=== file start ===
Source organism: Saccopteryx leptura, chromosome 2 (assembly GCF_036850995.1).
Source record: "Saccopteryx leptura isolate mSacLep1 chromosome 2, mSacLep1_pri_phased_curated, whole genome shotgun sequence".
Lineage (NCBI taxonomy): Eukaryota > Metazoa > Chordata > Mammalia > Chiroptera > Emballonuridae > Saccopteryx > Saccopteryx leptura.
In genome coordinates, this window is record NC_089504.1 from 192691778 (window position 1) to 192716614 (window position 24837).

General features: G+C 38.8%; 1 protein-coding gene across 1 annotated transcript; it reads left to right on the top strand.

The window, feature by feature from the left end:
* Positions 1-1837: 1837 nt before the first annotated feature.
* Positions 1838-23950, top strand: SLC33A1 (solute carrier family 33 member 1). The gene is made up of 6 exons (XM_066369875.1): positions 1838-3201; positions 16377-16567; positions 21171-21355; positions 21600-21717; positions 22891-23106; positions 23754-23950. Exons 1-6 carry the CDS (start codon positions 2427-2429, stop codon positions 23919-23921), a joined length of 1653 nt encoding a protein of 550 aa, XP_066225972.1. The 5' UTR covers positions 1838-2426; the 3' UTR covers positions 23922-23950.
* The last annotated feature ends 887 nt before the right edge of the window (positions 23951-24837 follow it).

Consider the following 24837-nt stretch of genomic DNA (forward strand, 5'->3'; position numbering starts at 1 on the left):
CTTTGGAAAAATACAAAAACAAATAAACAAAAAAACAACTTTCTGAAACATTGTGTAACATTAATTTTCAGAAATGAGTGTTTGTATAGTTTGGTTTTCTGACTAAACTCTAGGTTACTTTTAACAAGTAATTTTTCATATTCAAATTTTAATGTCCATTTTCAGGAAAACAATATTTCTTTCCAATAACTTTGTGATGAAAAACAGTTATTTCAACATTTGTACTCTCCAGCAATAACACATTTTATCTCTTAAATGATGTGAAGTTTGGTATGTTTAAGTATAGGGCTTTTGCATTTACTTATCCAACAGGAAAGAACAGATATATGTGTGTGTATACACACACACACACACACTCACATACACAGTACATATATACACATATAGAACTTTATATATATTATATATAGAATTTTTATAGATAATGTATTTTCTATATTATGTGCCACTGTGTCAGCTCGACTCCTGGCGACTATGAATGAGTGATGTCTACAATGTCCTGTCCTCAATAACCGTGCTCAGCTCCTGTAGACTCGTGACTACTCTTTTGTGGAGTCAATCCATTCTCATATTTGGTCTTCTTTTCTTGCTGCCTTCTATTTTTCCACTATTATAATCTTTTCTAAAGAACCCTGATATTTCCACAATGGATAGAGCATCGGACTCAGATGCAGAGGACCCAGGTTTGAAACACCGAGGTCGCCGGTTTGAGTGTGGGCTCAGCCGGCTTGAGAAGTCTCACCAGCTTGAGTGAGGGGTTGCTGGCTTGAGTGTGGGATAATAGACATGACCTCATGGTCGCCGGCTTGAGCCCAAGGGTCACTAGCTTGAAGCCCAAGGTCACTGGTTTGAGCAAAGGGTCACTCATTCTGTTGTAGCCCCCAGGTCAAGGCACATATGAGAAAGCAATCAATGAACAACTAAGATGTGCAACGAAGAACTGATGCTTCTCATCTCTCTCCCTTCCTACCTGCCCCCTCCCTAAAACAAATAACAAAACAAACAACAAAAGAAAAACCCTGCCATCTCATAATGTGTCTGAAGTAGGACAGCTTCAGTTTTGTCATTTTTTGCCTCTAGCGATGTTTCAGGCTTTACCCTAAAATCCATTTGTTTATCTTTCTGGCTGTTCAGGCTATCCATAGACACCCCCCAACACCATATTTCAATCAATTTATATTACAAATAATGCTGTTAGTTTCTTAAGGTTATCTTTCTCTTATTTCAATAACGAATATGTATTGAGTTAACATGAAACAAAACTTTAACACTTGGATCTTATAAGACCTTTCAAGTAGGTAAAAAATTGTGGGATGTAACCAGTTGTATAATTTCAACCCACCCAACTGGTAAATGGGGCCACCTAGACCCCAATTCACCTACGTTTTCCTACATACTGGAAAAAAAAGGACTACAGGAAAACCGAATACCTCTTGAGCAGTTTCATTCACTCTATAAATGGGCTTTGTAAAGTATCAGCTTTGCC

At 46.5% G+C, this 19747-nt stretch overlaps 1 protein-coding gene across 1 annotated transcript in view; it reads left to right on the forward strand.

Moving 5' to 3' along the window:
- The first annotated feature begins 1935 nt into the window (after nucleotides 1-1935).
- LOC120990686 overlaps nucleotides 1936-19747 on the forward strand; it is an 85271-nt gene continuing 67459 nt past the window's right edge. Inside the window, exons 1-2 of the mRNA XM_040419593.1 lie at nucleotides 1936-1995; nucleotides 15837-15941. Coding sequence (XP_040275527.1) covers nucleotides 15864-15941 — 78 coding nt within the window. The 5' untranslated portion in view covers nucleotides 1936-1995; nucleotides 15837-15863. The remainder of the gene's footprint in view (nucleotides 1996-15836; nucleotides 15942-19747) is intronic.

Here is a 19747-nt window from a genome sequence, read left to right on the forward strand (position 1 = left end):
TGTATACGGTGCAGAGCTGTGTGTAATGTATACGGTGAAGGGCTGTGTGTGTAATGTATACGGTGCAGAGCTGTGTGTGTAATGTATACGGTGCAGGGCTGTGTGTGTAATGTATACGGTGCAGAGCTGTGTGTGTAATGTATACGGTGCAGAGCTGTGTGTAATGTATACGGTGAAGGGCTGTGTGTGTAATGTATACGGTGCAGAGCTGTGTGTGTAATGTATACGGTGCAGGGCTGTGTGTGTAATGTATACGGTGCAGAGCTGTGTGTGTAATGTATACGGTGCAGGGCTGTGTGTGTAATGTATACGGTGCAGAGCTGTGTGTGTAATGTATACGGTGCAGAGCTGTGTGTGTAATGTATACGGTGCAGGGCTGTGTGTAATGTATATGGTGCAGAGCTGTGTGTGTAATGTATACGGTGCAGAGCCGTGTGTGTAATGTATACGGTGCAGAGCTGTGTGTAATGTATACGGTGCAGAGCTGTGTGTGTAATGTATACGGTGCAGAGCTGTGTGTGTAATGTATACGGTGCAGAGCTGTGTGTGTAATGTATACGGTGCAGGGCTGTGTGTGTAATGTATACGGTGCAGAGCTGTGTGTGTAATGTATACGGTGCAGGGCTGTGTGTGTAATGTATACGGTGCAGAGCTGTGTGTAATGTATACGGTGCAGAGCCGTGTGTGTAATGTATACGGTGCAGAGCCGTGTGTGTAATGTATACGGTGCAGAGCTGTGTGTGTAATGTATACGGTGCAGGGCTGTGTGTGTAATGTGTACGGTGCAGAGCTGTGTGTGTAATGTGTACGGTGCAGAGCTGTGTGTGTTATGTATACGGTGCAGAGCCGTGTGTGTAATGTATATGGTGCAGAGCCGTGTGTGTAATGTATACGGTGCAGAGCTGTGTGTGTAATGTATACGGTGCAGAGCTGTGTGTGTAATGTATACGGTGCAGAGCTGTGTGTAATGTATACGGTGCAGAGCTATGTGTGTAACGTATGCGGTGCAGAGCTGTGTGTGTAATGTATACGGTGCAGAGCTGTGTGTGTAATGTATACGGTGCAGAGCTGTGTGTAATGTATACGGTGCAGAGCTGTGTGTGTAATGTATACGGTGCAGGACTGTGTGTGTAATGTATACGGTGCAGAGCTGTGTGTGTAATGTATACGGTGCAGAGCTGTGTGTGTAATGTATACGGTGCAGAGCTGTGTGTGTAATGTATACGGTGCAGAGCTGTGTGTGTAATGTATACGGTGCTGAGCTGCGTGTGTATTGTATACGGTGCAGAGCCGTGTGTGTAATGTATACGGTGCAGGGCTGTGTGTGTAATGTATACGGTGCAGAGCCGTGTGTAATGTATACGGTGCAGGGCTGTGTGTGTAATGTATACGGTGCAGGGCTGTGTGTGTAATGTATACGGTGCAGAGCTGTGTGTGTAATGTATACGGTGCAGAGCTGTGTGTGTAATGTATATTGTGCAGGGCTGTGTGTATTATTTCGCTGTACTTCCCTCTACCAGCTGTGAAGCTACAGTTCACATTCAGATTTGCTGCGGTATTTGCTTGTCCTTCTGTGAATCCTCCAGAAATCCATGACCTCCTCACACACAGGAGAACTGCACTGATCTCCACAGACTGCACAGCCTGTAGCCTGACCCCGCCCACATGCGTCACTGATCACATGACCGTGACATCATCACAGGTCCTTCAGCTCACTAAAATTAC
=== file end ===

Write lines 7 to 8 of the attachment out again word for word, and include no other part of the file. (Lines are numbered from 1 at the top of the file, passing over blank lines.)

* Positions 1-1837: 1837 nt before the first annotated feature.
* Positions 1838-23950, top strand: SLC33A1 (solute carrier family 33 member 1). The gene is made up of 6 exons (XM_066369875.1): positions 1838-3201; positions 16377-16567; positions 21171-21355; positions 21600-21717; positions 22891-23106; positions 23754-23950. Exons 1-6 carry the CDS (start codon positions 2427-2429, stop codon positions 23919-23921), a joined length of 1653 nt encoding a protein of 550 aa, XP_066225972.1. The 5' UTR covers positions 1838-2426; the 3' UTR covers positions 23922-23950.